1806: Beethoven: Piano Concerto No. 4 in G major, age 35

Mr. Peabody Says:

Beethoven could not find someone to play his new concerto. The eventual first performance, with Beethoven performing, was a disaster. By this time his hearing was just about gone. The concert was a huge mess, and it bombed. And then it did not get played again for a long time and fell into obscurity.

Mendelssohn came to the rescue, again, championing the concerto and saving it for the world in 1836. Thank God for Mendelssohn!

Claudio Arrau/Sir Colin Davis, Staatskapelle Dresden

  1. Allegro moderato 20:51
  2. Andante con moto E minor 6:10
  3. Rondo (Vivace) 10:35

Total time: 37:36

Instruments:

  • solo piano
  • flute, two oboes, two clarinets, two bassoons
  • two horns, two trumpets
  • timpani
  • strings

This really is the 4th of the five piano concertos. Only the 1st and the 2nd are out of chronological order.

The 4th Concerto was heard first in private…

It was premiered in March 1807 at a private concert of the home of Prince Franz Joseph von Lobkowitz.

With the Appassionata Sonata:

Beethoven apparently composed the Fourth Concerto and Appassionata Sonata about the same time, so the emotional contrast of these two monumental compositions is amazing. What this means is that he could work on something most serene and transparent at the same time as something else that was very angry and loud. But he may have alternated, according to his mood.

From inspiration to completion:

It is very difficult to pin down exactly how Beethoven composed anything, because his creative process was complicated. Historical records make clear when his works were premiered and published. However, we know little about exactly when he started projects, or how many rests he took before resuming them for completion.

We do know that Beethoven’s initial ideas often had little to do with what those ideas developed into. There is perhaps not composer whose music seemed more spontaneous, as if it just sprang to life fully formed and polished. Perhaps for this reason it is wise to remember that when we experience a finished musical creation, we have no idea how many steps lead to the completion. We only know what the finished work sounds like, not how it evolved.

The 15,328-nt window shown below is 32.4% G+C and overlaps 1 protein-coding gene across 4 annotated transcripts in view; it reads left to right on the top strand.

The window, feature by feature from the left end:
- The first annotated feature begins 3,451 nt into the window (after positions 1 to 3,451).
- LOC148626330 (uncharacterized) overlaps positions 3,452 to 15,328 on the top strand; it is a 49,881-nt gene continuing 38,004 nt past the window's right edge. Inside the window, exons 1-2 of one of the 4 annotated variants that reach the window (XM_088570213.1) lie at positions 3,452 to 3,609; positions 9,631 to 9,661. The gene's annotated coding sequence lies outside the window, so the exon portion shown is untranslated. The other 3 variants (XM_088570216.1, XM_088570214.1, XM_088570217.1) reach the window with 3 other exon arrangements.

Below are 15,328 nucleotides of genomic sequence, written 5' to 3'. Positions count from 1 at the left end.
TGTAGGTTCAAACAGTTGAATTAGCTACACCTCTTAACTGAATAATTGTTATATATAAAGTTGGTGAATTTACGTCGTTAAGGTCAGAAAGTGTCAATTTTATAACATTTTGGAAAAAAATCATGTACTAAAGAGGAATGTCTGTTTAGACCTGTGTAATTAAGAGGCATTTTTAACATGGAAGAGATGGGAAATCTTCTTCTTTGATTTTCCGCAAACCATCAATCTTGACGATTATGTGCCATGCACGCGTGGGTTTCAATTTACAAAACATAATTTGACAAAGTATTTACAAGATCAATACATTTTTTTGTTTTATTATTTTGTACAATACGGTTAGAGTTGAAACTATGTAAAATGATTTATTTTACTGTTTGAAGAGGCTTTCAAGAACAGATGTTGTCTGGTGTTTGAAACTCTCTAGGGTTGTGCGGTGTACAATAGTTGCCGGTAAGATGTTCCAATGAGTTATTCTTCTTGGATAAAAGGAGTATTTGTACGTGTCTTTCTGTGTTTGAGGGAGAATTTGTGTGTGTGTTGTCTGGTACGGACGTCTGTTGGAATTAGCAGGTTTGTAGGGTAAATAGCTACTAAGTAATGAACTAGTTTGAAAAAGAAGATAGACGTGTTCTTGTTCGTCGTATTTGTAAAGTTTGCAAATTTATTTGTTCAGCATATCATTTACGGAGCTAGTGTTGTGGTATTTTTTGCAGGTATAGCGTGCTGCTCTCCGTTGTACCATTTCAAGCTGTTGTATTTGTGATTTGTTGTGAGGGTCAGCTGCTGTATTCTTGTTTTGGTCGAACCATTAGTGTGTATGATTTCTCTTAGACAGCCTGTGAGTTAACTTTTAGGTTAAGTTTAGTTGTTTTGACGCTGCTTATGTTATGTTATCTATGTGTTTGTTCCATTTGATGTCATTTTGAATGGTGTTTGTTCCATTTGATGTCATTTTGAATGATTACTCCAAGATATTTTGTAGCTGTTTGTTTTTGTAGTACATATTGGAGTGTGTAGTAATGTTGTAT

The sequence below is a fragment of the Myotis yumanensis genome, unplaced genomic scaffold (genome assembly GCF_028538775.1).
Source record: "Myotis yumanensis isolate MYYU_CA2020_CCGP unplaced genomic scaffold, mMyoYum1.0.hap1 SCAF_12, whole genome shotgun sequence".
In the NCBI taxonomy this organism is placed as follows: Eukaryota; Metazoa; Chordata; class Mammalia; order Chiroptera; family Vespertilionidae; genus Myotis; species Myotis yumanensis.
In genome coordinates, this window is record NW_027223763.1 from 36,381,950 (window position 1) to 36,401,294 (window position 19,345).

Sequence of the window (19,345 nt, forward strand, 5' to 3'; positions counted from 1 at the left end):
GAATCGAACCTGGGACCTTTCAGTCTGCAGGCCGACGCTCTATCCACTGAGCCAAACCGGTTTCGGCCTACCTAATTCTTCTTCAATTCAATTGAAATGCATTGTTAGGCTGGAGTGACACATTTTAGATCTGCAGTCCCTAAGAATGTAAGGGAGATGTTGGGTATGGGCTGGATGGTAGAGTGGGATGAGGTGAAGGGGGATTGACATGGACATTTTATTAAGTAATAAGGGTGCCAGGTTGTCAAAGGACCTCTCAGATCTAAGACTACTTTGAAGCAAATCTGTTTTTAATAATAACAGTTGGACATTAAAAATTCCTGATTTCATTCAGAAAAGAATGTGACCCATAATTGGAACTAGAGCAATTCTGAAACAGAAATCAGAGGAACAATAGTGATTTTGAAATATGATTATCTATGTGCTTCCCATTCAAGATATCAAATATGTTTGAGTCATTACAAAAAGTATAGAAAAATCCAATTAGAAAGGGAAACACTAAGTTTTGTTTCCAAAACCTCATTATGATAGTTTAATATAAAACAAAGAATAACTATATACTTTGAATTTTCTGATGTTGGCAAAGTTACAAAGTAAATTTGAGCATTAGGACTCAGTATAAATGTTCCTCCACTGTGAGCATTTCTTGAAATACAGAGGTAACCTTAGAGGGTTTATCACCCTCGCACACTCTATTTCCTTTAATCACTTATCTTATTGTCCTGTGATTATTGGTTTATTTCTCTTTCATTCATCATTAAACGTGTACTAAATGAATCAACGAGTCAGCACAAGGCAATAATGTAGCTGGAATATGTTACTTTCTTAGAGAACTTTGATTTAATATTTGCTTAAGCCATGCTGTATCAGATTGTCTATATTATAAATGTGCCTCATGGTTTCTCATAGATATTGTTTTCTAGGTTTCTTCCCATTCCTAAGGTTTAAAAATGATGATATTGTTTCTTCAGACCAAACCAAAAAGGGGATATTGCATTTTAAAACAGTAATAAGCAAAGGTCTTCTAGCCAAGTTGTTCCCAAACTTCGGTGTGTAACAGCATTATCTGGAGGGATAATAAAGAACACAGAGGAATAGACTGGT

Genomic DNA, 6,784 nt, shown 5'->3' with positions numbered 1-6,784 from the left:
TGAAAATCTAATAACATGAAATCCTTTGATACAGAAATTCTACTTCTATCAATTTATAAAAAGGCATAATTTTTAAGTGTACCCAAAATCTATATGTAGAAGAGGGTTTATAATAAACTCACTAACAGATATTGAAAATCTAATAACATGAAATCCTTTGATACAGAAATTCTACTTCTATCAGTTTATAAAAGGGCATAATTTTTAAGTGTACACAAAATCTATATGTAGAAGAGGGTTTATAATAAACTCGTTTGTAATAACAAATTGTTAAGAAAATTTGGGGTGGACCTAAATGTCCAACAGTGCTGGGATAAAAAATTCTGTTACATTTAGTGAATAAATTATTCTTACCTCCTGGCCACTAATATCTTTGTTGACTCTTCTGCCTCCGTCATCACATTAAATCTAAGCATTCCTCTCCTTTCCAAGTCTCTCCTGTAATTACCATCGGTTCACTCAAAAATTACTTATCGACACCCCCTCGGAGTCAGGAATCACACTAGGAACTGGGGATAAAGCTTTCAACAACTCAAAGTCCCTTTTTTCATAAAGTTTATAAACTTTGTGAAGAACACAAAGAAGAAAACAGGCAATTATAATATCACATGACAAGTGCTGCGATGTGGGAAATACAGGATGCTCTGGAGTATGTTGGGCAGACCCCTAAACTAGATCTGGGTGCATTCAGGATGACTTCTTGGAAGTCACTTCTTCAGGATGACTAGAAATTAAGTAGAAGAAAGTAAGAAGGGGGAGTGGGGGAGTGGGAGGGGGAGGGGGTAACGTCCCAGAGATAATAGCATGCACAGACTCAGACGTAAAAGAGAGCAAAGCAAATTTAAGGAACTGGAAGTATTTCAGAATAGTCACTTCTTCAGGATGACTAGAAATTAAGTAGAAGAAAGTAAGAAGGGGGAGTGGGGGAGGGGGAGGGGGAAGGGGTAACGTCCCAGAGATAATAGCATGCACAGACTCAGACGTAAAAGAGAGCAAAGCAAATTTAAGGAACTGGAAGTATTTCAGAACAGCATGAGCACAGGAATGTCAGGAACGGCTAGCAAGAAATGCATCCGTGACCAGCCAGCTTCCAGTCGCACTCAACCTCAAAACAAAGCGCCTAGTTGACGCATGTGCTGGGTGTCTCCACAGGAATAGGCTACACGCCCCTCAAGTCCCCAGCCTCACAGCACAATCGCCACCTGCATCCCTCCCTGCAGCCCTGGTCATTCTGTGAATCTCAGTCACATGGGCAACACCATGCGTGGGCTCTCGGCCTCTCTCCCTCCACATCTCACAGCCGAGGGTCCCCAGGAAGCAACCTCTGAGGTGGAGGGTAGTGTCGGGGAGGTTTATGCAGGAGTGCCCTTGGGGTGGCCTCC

There was no one to play it:

After completing this concerto in 1806, the composer could not find anyone to perform it, so it was never heard until its public premiere on December 22nd, 1808, and the performance, with Beethoven performing, was a disaster.

The concert was a huge mess:

In Beethoven’s time it was not unusual to introduce several works at once, and the 4th Concerto was part of an insanely long concert, about four hours in length, that took place unheated hall in the dead of winter. The new concerto was sandwiched between, among other things, two new symphonies. He premiered by the 5th and 6th Symphonies on the same night plus his Choral Fantasy, which would later evolve into part of his 9th Symphony. This hardly gave anyone a chance to really enjoy his new concerto. And everything was under-rehearsed.

It bombed:

The new piano concerto basically laid an egg, and it also marked the last time Beethoven appeared as a soloist with an orchestra in public. It is likely that at this time his deafness had seriously interfered with his ability both to play well and conduct.

How bad was it?

Those of you who are old enough to remember Johnny Carson and the Tonight Show, because what followed this line was always a list of jokes. But what follows, as funny as it is, is not comedy writing. It happened. You can’t make this stuff up.

Beethoven cold-cocked a kid in the chorus:

Yes, it happened, if this story is true, and I almost hope it happened, because it is more like Monty Python than history. Beethoven did not intend to hit a kid, he was just carried away and clumsy, but this is really hilarious. The composer Louis Spohr recounted an anecdote told to him by Ignaz Xaver Seyfried, music director at that venue at that time.

“Beethoven was playing a new Pianoforte-Concerto of his, but forgot at the first tutti that he was a solo player, and springing up, began to direct in his usual way. At the first sforzando he threw out his arms so wide asunder, that he knocked both the lights off the piano upon the ground. The audience laughed, and Beethoven was so incensed that he made the orchestra cease playing, and begin anew. Fearing a repetition of the accident, two boys of the chorus placed themselves on either side of Beethoven, holding the lights. One of the boys innocently approached nearer, and when the fatal sforzando came, he received from Beethoven’s right hand a blow on the mouth, and the poor boy let fall the light in terror… If the public were unable to restrain their laughter before, they could now much less, and broke out into a regular bacchanalian roar. Beethoven got into such a rage that at the first chords of the solo, he broke a dozen strings.”

And then it did not get played again for a long time:

No one else played it until at least almost a decade after Beethoven’s death. So one of the world’s most loved concertos, by possibly the most loved composer, almost got lost to the rest of us, although since it was published it is likely that someone would have eventually discovered what a miracle this music is.

Mendelssohn to the rescue, again:

Felix Mendelssohn championed Beethoven’s concerto in concert halls all across Europe, and Mendelssohn also was largely responsible for a rebirth of interest in Bach’s music. So besides being a prodigy, a genius and in general a fine human being, he also never stopped promoting the music of other geniuses.

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